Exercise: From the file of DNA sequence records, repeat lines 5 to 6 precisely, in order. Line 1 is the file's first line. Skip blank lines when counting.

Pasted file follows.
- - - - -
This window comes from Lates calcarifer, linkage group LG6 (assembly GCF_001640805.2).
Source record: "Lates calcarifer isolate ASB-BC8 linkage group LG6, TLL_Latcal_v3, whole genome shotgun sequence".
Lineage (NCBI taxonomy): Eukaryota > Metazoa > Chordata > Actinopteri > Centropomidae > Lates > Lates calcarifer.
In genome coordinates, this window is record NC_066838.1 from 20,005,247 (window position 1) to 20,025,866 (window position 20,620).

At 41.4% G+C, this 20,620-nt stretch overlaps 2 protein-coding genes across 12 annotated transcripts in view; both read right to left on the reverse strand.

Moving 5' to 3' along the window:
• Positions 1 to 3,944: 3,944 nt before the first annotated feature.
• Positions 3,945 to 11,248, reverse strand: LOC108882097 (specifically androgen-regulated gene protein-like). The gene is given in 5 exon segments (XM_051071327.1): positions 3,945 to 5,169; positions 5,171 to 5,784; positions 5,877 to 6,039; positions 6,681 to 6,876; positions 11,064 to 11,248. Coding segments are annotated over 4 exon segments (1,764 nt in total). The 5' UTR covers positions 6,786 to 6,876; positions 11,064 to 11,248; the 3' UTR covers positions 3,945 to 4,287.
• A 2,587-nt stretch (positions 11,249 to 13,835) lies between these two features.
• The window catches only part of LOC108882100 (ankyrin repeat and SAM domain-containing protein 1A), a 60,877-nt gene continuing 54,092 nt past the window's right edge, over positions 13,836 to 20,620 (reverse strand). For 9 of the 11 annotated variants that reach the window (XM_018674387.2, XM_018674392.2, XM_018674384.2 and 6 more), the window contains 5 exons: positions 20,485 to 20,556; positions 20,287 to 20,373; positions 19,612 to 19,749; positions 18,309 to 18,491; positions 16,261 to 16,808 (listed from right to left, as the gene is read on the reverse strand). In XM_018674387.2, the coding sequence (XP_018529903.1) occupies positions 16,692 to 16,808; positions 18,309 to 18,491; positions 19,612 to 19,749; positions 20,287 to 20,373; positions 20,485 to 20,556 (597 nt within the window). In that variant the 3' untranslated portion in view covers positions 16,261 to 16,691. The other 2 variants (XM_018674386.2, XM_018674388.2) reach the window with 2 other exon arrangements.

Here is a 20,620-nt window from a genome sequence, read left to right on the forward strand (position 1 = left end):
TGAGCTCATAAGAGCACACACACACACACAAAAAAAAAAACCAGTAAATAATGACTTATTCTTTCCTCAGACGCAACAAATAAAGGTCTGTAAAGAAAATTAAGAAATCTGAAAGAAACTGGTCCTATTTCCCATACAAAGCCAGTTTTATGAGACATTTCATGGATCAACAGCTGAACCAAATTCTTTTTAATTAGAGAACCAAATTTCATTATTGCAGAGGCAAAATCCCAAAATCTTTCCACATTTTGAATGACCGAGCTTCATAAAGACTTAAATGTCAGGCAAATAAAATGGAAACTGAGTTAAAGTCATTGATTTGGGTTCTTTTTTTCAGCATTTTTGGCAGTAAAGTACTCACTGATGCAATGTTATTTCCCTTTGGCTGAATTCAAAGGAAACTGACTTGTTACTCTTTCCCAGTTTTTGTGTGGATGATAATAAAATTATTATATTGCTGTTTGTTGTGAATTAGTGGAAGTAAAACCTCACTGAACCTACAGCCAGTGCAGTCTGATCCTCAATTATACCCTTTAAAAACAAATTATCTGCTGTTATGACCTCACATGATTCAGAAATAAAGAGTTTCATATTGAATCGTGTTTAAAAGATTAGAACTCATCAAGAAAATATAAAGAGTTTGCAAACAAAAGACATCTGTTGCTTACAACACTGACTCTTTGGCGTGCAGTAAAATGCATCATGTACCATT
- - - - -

At 41.4% G+C, this 20,620-nt stretch overlaps 2 protein-coding genes across 12 annotated transcripts in view; both read right to left on the reverse strand.

Moving 5' to 3' along the window: